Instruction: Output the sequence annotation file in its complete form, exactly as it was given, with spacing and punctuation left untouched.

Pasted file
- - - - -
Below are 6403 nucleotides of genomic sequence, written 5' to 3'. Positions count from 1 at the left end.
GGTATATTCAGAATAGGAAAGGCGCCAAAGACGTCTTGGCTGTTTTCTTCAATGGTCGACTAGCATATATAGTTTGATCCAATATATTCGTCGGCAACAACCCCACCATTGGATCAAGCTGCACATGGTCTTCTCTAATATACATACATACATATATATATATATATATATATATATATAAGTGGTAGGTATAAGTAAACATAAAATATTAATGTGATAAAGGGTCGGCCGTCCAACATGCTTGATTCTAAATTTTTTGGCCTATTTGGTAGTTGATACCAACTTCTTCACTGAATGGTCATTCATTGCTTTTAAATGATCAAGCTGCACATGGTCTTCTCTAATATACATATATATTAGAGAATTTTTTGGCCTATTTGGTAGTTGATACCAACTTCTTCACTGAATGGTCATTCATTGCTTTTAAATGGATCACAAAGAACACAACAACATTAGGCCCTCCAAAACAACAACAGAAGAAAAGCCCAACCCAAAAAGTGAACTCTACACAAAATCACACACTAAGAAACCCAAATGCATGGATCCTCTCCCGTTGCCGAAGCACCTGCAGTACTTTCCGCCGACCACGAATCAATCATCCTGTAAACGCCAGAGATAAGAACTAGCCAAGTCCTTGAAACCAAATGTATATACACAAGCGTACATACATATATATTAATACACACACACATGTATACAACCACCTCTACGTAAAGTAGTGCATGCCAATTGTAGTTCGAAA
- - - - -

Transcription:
Below are 6403 nucleotides of genomic sequence, written 5' to 3'. Positions count from 1 at the left end.
GGTATATTCAGAATAGGAAAGGCGCCAAAGACGTCTTGGCTGTTTTCTTCAATGGTCGACTAGCATATATAGTTTGATCCAATATATTCGTCGGCAACAACCCCACCATTGGATCAAGCTGCACATGGTCTTCTCTAATATACATACATACATATATATATATATATATATATATATATAAGTGGTAGGTATAAGTAAACATAAAATATTAATGTGATAAAGGGTCGGCCGTCCAACATGCTTGATTCTAAATTTTTTGGCCTATTTGGTAGTTGATACCAACTTCTTCACTGAATGGTCATTCATTGCTTTTAAATGATCAAGCTGCACATGGTCTTCTCTAATATACATATATATTAGAGAATTTTTTGGCCTATTTGGTAGTTGATACCAACTTCTTCACTGAATGGTCATTCATTGCTTTTAAATGGATCACAAAGAACACAACAACATTAGGCCCTCCAAAACAACAACAGAAGAAAAGCCCAACCCAAAAAGTGAACTCTACACAAAATCACACACTAAGAAACCCAAATGCATGGATCCTCTCCCGTTGCCGAAGCACCTGCAGTACTTTCCGCCGACCACGAATCAATCATCCTGTAAACGCCAGAGATAAGAACTAGCCAAGTCCTTGAAACCAAATGTATATACACAAGCGTACATACATATATATTAATACACACACACATGTATACAACCACCTCTACGTAAAGTAGTGCATGCCAATTGTAGTTCGAAA